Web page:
June 1, 2012 at 10:41 pm |
    • Gadflie

      Chad, is your argument actually that the most complex possible being, (God), has to exist before the simplest possible life can?

      June 1, 2012 at 10:45 pm |
    • Colin

      Yes, we know that abiogenises is entirely possible. We will fill the gap between the primoridal soup and the first procaryotic cell, it is just a matter of time Then the Christian sky-fairy will have to find somewhere else to hide.

      June 1, 2012 at 10:45 pm |
    • Troy

      You should try some real science some time. It's way more fun than just making stuff up.

      June 1, 2012 at 10:49 pm |
    • Chad

      @Colin "Yes, we know that abiogenises is entirely possible. We will fill the gap between the primoridal soup and the first procaryotic cell, it is just a matter of time Then the Christian sky-fairy will have to find somewhere else to hide."

      =>really? You sure about that?
      While the experiments carried out by Stanley Miller and others who have built upon his work show that life may have arisen from a primordial soup, that possibility remains theoretical. There is no evidence for pre-cellular life on Earth; what's more, critics of the RNA world hypothesis point out that the experiments that support the concepts were conducted with biologically created RNA. RNA can act as both a template for self-replication and an enzyme for carrying out that process, but these findings have been carried out in controlled laboratory experiments. This doesn't necessarily prove such delicate actions could happen in the seas of the ancient Earth.
      For reasons like these, the RNA world hypothesis has been largely abandoned by proponents of abiogenesis in favor of other hypotheses, like the simultaneous development of both proteins and genetic templates or the development of life around undersea vents similar to those currently inhabited by today's extremophiles. But there is one criticism that any abiogenesis hypothesis has difficulty overcoming: time. DNA-based life is thought to have developed on Earth beginning around 3.8 billion years ago, giving pre-cellular life forms about 1 billion years to carry out random processes of encoding useful proteins and assembling them into the precursors of cellular life .

      Critics of abiogenesis say that simply isn't enough time for inorganic matter to become the theorized precellular life. One estimate suggests it would take 10^450 (10 to the 450th power) years for one useful protein to be randomly created .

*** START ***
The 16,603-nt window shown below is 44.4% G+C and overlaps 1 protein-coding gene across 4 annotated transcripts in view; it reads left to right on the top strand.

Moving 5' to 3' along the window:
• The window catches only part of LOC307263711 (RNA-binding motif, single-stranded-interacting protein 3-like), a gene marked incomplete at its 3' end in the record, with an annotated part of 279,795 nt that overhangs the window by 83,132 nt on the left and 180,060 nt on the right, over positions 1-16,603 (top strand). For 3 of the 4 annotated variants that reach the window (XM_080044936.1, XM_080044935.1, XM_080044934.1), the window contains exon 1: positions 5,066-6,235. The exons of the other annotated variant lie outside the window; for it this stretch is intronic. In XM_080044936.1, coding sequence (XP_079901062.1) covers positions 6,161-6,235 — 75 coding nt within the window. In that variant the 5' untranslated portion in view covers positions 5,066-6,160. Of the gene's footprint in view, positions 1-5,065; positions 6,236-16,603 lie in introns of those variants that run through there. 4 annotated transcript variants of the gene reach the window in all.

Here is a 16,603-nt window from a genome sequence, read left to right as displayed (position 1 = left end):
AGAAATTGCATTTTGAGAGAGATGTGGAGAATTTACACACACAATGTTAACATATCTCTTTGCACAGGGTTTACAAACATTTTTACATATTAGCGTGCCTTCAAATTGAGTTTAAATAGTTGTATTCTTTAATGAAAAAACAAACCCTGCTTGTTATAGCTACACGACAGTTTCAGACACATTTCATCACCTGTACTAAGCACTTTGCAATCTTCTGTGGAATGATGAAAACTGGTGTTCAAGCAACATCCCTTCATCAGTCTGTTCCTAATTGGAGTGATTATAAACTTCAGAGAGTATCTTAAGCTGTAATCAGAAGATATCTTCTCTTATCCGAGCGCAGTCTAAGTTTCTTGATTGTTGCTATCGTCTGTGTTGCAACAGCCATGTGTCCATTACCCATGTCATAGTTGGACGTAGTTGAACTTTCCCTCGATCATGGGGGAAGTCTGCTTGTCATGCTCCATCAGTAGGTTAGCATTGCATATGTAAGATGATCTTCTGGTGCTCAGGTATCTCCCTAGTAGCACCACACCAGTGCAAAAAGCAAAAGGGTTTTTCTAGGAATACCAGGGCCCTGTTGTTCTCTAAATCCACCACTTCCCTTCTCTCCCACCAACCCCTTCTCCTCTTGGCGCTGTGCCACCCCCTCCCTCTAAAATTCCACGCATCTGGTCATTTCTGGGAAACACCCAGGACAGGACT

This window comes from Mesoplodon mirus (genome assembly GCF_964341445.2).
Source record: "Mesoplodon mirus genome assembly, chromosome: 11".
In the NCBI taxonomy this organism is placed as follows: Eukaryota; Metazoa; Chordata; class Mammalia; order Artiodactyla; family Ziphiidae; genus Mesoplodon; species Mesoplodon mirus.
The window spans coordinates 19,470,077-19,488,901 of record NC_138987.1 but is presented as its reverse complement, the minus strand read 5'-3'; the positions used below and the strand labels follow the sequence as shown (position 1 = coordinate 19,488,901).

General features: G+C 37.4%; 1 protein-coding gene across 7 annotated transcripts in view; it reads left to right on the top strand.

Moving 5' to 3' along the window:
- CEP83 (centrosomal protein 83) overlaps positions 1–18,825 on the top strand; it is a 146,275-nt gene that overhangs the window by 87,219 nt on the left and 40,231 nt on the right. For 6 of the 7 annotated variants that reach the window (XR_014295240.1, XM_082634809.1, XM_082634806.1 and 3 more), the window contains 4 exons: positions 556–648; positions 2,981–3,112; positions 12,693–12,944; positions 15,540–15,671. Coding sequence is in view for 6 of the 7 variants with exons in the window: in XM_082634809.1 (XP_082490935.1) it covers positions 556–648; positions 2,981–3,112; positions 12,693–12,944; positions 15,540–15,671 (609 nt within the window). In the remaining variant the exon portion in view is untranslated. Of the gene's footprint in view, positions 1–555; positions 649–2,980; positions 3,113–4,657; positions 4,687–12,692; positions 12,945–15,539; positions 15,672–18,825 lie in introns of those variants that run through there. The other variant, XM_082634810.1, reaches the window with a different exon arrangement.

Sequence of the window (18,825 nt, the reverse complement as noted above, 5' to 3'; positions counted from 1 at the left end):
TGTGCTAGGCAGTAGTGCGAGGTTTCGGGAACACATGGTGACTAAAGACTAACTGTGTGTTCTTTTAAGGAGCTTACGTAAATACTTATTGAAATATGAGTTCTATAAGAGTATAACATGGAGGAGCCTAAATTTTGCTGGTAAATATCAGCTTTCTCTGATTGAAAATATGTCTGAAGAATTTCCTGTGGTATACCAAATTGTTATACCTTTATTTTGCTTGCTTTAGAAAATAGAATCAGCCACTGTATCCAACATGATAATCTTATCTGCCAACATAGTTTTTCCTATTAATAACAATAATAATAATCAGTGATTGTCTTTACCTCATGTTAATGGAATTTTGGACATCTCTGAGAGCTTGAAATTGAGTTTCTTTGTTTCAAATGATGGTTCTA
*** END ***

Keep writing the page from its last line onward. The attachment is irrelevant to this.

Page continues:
June 1, 2012 at 10:55 pm |
    • Fred

      Life does not come from non-life. The idea that some "primordial soup" or "primordial ooze" spontaneously began to live
      is ludicrous. Keep on dreaming. I know you hate religion. You must really hate it if you are willing to believe stories like that.

      June 1, 2012 at 10:56 pm |
    • chubby rain

      That's why it is still considered a hypothesis. What we know so far is that RNA is capable of spontaneously polymerizing in an aqueous environment at elevated temperatures (comparable to those back then), and RNAzymes are capable of mediating RNA polymerization, phosphorylation of sugar-bases, and other crucial reactions. The reason I suggested that you look this up is that molecules present in the prebiotic world are capable of replication and natural selection. It disproves your point that life processes are too complex for a single type of molecule to carry them out.

      June 1, 2012 at 10:56 pm |
    • Gadflie

      What's wrong Chad, afraid to answer my simple question. Here it is again for your convenience.
      Chad, is your argument actually that the most complex possible being, (God), has to exist before the simplest possible life can?

      June 1, 2012 at 10:58 pm |
    • GodFreeNow

      @troy, at least this guy's reading. There's probably hope for him. He just needs to step away from the obscure pseudo-scientists that cater to his personal philosophy and widen his radar. Some of these other guys out here are lost to the race of conscious being and have devolved to their baser animal state—yet they still demand proof of transitional animals.

      June 1, 2012 at 10:58 pm |
    • Colin

      Chad, there may be little or no fossil evidence of pre- multicellular life, but that is to be expected. They would not fossilize. We have a lot yet to understand about the origins of life, but nothing we have found makes us think we need to resort to a magic act by a Bronze Age Palestinian sky-fairy who would not be invented until about 3,500,000,000 years after all this happened.

      June 1, 2012 at 10:59 pm |
    • Jen